Tips For Pitching, Winning and Maintaining New Business (Part 2: Closing the deal: A blend of Art and Science)

“There’s an art to building relationships that drives commercial success. However I’m constantly amazed by how little effort I see exerted in this crucial area.”
“There’s an art to building relationships that drives commercial success.” Julian Patel

In Part One of this blog series, Getting on the Shortlist, I outlined my top four tips for ensuring your company is in the best position possible to win that contract you’ve had your eye on. But once on that list; how do you close the deal?

Winning new business is the lifeblood of any business. Get it right more times than your competition and you win market share. Get it wrong more times than your competition and, well, you know the rest…

So, what’s the secret to successful pitching? Based on my experience, it is about getting the art of the customer relationship right and the science of understanding the needs of your customer.

The art of the relationship

I expect you’re well aware of the cliché that ‘people buy from people’; it may be a cliché, but I think it’s 100% true. There is an art to building relationships that drives commercial success. However, I’m constantly amazed by how little effort I see exerted in this crucial area. Here are three simple things you should do to build that all-important relationship to help win business:

1. Visit the customer before you pitch

In my experience, in a field of 10-15 competing businesses, only 2-3 bother to go visit the customer prior to the pitch. Madness! Arrange a simple fact finding visit and establish a personal relationship with the client beforehand and you’ll exponentially increase your chances of success. Why? Because you’ll have valuable insider knowledge going into the pitch process, unlike the other dozen competitors who didn’t bother with a pre-pitch visit.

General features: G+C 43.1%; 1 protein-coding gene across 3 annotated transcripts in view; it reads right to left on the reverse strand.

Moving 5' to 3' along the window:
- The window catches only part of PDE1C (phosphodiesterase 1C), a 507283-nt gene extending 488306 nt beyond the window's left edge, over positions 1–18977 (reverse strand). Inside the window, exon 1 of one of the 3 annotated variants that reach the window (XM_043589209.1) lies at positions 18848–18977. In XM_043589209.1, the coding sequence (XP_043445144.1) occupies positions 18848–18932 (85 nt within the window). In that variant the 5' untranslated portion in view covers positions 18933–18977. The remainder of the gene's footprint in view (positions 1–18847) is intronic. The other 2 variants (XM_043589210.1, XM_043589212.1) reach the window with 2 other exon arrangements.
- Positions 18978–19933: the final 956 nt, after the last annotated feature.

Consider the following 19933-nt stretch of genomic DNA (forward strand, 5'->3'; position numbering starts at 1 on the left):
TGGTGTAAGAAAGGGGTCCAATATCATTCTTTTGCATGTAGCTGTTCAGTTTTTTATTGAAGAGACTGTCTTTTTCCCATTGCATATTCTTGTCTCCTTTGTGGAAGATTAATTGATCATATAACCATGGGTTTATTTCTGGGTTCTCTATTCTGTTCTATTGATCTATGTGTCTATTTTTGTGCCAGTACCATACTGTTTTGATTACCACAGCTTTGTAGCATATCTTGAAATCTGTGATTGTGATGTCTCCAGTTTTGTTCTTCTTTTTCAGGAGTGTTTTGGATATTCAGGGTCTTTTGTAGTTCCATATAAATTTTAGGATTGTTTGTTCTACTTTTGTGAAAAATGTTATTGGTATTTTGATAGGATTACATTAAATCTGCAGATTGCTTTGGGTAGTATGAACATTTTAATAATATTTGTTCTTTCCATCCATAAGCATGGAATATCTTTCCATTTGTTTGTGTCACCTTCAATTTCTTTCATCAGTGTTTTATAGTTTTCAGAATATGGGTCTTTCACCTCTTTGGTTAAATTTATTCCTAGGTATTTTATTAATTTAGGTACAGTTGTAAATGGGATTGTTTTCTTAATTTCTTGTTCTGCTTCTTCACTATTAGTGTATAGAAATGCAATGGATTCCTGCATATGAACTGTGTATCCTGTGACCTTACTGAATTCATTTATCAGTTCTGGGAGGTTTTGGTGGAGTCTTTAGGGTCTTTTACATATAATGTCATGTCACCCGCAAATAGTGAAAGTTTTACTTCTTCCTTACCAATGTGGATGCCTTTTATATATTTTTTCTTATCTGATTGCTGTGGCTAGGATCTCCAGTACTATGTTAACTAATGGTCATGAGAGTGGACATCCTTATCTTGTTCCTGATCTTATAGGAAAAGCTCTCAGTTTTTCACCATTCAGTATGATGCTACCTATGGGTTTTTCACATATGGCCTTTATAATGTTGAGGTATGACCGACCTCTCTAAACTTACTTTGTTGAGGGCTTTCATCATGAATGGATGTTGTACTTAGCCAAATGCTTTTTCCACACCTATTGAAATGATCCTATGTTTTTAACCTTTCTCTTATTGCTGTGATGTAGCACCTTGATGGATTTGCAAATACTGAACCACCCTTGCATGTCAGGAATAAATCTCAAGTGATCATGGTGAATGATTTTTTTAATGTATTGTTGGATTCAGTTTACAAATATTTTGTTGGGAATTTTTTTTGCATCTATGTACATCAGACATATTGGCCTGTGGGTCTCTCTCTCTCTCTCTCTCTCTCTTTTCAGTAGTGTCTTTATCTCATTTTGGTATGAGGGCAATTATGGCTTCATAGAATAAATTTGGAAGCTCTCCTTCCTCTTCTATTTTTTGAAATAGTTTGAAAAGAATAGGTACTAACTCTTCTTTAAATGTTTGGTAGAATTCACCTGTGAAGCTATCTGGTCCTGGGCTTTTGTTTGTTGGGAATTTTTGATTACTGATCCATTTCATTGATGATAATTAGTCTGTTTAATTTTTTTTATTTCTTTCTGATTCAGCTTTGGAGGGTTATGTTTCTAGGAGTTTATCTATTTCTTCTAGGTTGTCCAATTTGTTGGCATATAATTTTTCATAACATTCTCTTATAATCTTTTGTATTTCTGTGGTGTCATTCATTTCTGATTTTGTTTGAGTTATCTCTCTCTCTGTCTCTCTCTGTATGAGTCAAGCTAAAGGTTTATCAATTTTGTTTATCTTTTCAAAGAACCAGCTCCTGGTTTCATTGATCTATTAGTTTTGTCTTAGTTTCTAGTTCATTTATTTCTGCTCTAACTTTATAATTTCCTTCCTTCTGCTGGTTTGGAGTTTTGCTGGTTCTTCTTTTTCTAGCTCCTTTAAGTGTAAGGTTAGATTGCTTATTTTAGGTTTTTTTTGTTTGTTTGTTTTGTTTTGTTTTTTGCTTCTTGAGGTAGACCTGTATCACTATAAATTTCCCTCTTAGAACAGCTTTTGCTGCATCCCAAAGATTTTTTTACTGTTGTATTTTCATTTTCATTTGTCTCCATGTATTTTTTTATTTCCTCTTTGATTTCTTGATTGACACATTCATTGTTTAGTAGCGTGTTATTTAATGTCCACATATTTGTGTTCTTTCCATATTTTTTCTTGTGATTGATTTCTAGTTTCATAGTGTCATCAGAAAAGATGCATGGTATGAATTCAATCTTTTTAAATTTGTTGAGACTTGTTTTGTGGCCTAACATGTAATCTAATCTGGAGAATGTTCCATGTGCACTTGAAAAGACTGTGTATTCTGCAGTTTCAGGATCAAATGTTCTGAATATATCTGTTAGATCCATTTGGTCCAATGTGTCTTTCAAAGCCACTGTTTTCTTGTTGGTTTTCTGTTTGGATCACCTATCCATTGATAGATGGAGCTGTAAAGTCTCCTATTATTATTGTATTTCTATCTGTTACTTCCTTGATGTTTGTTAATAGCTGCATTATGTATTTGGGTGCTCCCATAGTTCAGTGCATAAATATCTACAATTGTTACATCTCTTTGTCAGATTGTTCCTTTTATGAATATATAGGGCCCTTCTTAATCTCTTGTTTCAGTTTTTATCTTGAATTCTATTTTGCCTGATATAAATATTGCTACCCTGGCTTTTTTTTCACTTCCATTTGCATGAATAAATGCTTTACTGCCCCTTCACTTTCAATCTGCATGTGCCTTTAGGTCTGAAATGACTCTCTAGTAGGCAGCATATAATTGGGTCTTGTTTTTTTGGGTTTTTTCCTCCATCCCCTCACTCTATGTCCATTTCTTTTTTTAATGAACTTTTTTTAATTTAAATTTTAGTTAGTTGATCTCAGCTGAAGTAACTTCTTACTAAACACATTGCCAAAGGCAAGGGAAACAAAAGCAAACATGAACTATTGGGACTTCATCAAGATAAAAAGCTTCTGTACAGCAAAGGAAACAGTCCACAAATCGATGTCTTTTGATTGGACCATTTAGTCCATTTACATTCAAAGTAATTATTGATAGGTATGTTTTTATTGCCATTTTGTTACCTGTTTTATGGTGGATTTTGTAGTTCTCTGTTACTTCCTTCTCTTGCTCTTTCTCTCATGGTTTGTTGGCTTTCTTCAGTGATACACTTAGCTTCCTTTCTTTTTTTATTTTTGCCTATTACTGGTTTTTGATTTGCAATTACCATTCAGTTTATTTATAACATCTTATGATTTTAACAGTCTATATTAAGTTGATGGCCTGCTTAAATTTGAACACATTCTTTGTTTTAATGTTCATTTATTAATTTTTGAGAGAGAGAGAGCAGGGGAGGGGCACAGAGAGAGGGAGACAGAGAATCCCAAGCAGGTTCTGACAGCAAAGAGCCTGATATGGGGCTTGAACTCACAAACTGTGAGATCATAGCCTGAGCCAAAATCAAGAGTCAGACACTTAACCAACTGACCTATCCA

2. Listen first

Remember that you have two ears and one mouth and approach any conversation accordingly It’s very easy to talk AT the customer about your business, but it’s far more important to LISTEN so you can demonstrate a strong understanding of their plans and pain points.

3. Think win-win

The best relationships are founded on mutual success Approach your prospect with this in mind; at every stage of the pitching process, think about how you can add value to the prospect. And no, being the cheapest option is not a sensible way to compete. It doesn’t bring any value to the customer and just erodes your margin!

The science bit

Once you’ve cracked the art of the relationship, you need to employ science to really understand your customer. Here’s where to start:

1. Review

Review your research and make sure it matches the tender requirements. If there are gaps, work quickly to fill them. Check the prospect’s social media, on- and off-line press coverage and your own employees to ensure you have full knowledge so you can comprehensively answer all the tender questions.

2. Research

It’s imperative you research how you stack up against your competitors on the shortlist. If you understand their strengths and weaknesses you can identify areas where you can out-perform and give yourself that all important competitive advantage.

3. Map to customer needs

The tender has been created for a reason; to help solve problems the customer is facing. So make sure you are forensic in mapping your strengths to exactly meet the pain points that the customer has. Don’t make the mistake of submitting a document of what you do rather than what the customer needs.

I believe XMA’s success in winning tenders is due to the amount of groundwork we put in beforehand. Without doing this initial research and planning, I think our chances of success would be halved. This work pretty much mirrors the steps Julian’s outlining in his blog series.

Tristan Vanderputt
XMA Bids Director

The end will justify the means

Getting the pitching process right is an incredibly rewarding experience; and not just from a financial point of view. It helps motivate and maintain existing staff, as well as attracting new talent. Work out how to consistently crack the ‘art’ of the relationship and the ‘science’ of how to drive value and you’ll undoubtedly reap the rewards.

In my next blog, I’ll be looking at tips for moving onwards and upwards whether you were successful in winning the tender or not. Do post any feedback on how you have fared in the pitching process.

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